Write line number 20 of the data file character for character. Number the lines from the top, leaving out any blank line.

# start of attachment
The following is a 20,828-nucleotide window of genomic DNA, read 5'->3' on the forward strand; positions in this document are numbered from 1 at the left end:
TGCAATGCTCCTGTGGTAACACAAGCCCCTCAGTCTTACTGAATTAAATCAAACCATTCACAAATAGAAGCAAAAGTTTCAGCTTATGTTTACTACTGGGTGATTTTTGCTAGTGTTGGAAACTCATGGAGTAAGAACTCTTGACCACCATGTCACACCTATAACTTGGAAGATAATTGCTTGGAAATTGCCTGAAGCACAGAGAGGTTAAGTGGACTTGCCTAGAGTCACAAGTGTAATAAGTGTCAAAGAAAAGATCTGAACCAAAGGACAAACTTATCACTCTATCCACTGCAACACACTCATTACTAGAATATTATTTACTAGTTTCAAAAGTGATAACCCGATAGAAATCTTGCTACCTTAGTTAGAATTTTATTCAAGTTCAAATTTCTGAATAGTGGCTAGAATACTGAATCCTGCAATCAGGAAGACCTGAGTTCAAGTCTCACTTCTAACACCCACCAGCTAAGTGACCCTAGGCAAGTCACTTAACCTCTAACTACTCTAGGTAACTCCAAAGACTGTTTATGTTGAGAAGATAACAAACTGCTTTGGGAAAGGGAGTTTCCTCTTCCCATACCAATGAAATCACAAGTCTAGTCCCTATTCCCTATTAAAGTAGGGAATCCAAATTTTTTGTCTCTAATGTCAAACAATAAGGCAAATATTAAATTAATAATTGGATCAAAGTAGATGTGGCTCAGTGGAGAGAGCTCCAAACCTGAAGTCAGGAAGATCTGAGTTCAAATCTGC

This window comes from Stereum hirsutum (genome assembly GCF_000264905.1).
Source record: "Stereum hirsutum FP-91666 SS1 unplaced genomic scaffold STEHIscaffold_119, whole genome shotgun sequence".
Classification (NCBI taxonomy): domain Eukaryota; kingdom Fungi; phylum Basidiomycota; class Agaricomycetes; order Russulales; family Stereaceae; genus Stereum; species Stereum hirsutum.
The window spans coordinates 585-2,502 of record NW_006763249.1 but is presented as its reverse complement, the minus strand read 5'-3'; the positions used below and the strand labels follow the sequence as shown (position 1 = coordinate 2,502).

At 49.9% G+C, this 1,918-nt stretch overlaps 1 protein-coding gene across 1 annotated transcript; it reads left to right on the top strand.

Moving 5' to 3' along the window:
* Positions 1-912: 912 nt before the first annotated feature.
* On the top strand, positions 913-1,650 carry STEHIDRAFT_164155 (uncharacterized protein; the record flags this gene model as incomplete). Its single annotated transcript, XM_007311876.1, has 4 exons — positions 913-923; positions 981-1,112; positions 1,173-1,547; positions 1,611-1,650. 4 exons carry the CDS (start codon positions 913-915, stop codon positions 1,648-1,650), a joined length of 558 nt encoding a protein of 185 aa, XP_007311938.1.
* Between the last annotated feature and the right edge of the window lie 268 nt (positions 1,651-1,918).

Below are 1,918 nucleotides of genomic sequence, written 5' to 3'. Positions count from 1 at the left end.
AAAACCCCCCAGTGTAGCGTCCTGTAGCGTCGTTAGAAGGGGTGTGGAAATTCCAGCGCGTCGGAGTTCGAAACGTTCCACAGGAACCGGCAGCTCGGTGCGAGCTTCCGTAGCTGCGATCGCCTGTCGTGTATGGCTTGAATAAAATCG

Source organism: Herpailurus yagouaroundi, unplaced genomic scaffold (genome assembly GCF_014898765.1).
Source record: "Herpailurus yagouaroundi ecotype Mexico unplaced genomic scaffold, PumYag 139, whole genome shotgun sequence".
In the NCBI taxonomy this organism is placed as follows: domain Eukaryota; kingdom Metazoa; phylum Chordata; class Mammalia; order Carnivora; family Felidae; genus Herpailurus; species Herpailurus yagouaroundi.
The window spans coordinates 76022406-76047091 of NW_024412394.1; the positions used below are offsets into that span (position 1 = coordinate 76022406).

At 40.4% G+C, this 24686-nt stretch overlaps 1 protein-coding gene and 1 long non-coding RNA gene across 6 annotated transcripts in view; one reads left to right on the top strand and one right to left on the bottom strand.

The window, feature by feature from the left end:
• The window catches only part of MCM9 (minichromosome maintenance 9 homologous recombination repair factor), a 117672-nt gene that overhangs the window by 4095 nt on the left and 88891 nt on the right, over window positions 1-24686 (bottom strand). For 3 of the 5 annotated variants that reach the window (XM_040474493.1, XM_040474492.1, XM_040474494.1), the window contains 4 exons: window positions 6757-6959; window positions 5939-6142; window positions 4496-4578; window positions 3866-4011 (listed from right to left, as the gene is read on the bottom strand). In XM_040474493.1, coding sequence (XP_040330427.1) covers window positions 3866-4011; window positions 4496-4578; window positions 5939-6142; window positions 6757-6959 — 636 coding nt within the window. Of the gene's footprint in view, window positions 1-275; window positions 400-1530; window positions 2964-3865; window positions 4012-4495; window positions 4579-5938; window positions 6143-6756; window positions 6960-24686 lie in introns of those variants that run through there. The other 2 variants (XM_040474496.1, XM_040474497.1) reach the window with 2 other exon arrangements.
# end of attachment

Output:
• The window catches only part of MCM9 (minichromosome maintenance 9 homologous recombination repair factor), a 117672-nt gene that overhangs the window by 4095 nt on the left and 88891 nt on the right, over window positions 1-24686 (bottom strand). For 3 of the 5 annotated variants that reach the window (XM_040474493.1, XM_040474492.1, XM_040474494.1), the window contains 4 exons: window positions 6757-6959; window positions 5939-6142; window positions 4496-4578; window positions 3866-4011 (listed from right to left, as the gene is read on the bottom strand). In XM_040474493.1, coding sequence (XP_040330427.1) covers window positions 3866-4011; window positions 4496-4578; window positions 5939-6142; window positions 6757-6959 — 636 coding nt within the window. Of the gene's footprint in view, window positions 1-275; window positions 400-1530; window positions 2964-3865; window positions 4012-4495; window positions 4579-5938; window positions 6143-6756; window positions 6960-24686 lie in introns of those variants that run through there. The other 2 variants (XM_040474496.1, XM_040474497.1) reach the window with 2 other exon arrangements.